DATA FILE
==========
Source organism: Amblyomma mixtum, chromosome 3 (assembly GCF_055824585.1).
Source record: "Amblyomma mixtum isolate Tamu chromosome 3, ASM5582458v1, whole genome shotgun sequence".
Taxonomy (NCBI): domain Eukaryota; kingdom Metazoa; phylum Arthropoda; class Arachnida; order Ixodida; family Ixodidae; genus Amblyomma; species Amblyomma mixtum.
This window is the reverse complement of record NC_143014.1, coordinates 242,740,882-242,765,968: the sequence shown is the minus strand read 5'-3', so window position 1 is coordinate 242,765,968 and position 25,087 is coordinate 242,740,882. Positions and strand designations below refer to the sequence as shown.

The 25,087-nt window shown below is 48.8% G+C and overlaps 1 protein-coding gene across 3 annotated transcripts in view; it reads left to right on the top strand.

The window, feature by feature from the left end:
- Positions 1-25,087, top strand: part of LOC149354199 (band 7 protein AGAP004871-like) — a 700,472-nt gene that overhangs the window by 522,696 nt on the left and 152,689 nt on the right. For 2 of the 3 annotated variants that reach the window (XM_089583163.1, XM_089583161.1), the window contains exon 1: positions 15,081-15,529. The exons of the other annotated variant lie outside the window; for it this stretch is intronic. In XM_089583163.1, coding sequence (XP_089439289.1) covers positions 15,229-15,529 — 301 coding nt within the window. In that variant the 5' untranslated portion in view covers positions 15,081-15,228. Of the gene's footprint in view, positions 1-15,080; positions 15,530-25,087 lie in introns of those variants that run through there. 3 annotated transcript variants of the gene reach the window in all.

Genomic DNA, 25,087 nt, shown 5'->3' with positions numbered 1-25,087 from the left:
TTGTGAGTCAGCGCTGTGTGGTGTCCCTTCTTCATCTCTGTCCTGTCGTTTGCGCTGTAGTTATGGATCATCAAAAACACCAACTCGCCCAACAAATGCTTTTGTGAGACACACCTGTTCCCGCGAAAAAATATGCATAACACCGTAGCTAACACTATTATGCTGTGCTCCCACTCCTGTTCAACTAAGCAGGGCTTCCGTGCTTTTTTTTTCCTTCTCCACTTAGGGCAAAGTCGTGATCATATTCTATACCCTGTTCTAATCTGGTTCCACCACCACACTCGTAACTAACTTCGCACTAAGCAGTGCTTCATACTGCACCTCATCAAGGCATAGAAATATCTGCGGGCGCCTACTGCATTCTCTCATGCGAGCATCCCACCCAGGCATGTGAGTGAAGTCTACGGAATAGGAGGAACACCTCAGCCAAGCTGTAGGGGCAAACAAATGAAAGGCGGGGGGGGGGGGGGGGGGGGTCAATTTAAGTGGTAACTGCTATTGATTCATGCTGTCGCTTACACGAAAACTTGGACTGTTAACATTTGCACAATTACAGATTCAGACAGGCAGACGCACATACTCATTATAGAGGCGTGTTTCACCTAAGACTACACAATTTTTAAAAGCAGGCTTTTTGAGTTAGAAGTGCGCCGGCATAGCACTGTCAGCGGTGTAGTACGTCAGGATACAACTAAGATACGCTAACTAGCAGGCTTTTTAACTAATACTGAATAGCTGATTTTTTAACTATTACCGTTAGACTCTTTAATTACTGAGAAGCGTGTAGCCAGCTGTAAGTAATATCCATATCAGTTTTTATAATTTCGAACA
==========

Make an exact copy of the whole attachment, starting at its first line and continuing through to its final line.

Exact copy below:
Source organism: Amblyomma mixtum, chromosome 3 (assembly GCF_055824585.1).
Source record: "Amblyomma mixtum isolate Tamu chromosome 3, ASM5582458v1, whole genome shotgun sequence".
Taxonomy (NCBI): domain Eukaryota; kingdom Metazoa; phylum Arthropoda; class Arachnida; order Ixodida; family Ixodidae; genus Amblyomma; species Amblyomma mixtum.
This window is the reverse complement of record NC_143014.1, coordinates 242,740,882-242,765,968: the sequence shown is the minus strand read 5'-3', so window position 1 is coordinate 242,765,968 and position 25,087 is coordinate 242,740,882. Positions and strand designations below refer to the sequence as shown.

The 25,087-nt window shown below is 48.8% G+C and overlaps 1 protein-coding gene across 3 annotated transcripts in view; it reads left to right on the top strand.

The window, feature by feature from the left end:
- Positions 1-25,087, top strand: part of LOC149354199 (band 7 protein AGAP004871-like) — a 700,472-nt gene that overhangs the window by 522,696 nt on the left and 152,689 nt on the right. For 2 of the 3 annotated variants that reach the window (XM_089583163.1, XM_089583161.1), the window contains exon 1: positions 15,081-15,529. The exons of the other annotated variant lie outside the window; for it this stretch is intronic. In XM_089583163.1, coding sequence (XP_089439289.1) covers positions 15,229-15,529 — 301 coding nt within the window. In that variant the 5' untranslated portion in view covers positions 15,081-15,228. Of the gene's footprint in view, positions 1-15,080; positions 15,530-25,087 lie in introns of those variants that run through there. 3 annotated transcript variants of the gene reach the window in all.

Genomic DNA, 25,087 nt, shown 5'->3' with positions numbered 1-25,087 from the left:
TTGTGAGTCAGCGCTGTGTGGTGTCCCTTCTTCATCTCTGTCCTGTCGTTTGCGCTGTAGTTATGGATCATCAAAAACACCAACTCGCCCAACAAATGCTTTTGTGAGACACACCTGTTCCCGCGAAAAAATATGCATAACACCGTAGCTAACACTATTATGCTGTGCTCCCACTCCTGTTCAACTAAGCAGGGCTTCCGTGCTTTTTTTTTCCTTCTCCACTTAGGGCAAAGTCGTGATCATATTCTATACCCTGTTCTAATCTGGTTCCACCACCACACTCGTAACTAACTTCGCACTAAGCAGTGCTTCATACTGCACCTCATCAAGGCATAGAAATATCTGCGGGCGCCTACTGCATTCTCTCATGCGAGCATCCCACCCAGGCATGTGAGTGAAGTCTACGGAATAGGAGGAACACCTCAGCCAAGCTGTAGGGGCAAACAAATGAAAGGCGGGGGGGGGGGGGGGGGGGGTCAATTTAAGTGGTAACTGCTATTGATTCATGCTGTCGCTTACACGAAAACTTGGACTGTTAACATTTGCACAATTACAGATTCAGACAGGCAGACGCACATACTCATTATAGAGGCGTGTTTCACCTAAGACTACACAATTTTTAAAAGCAGGCTTTTTGAGTTAGAAGTGCGCCGGCATAGCACTGTCAGCGGTGTAGTACGTCAGGATACAACTAAGATACGCTAACTAGCAGGCTTTTTAACTAATACTGAATAGCTGATTTTTTAACTATTACCGTTAGACTCTTTAATTACTGAGAAGCGTGTAGCCAGCTGTAAGTAATATCCATATCAGTTTTTATAATTTCGAACA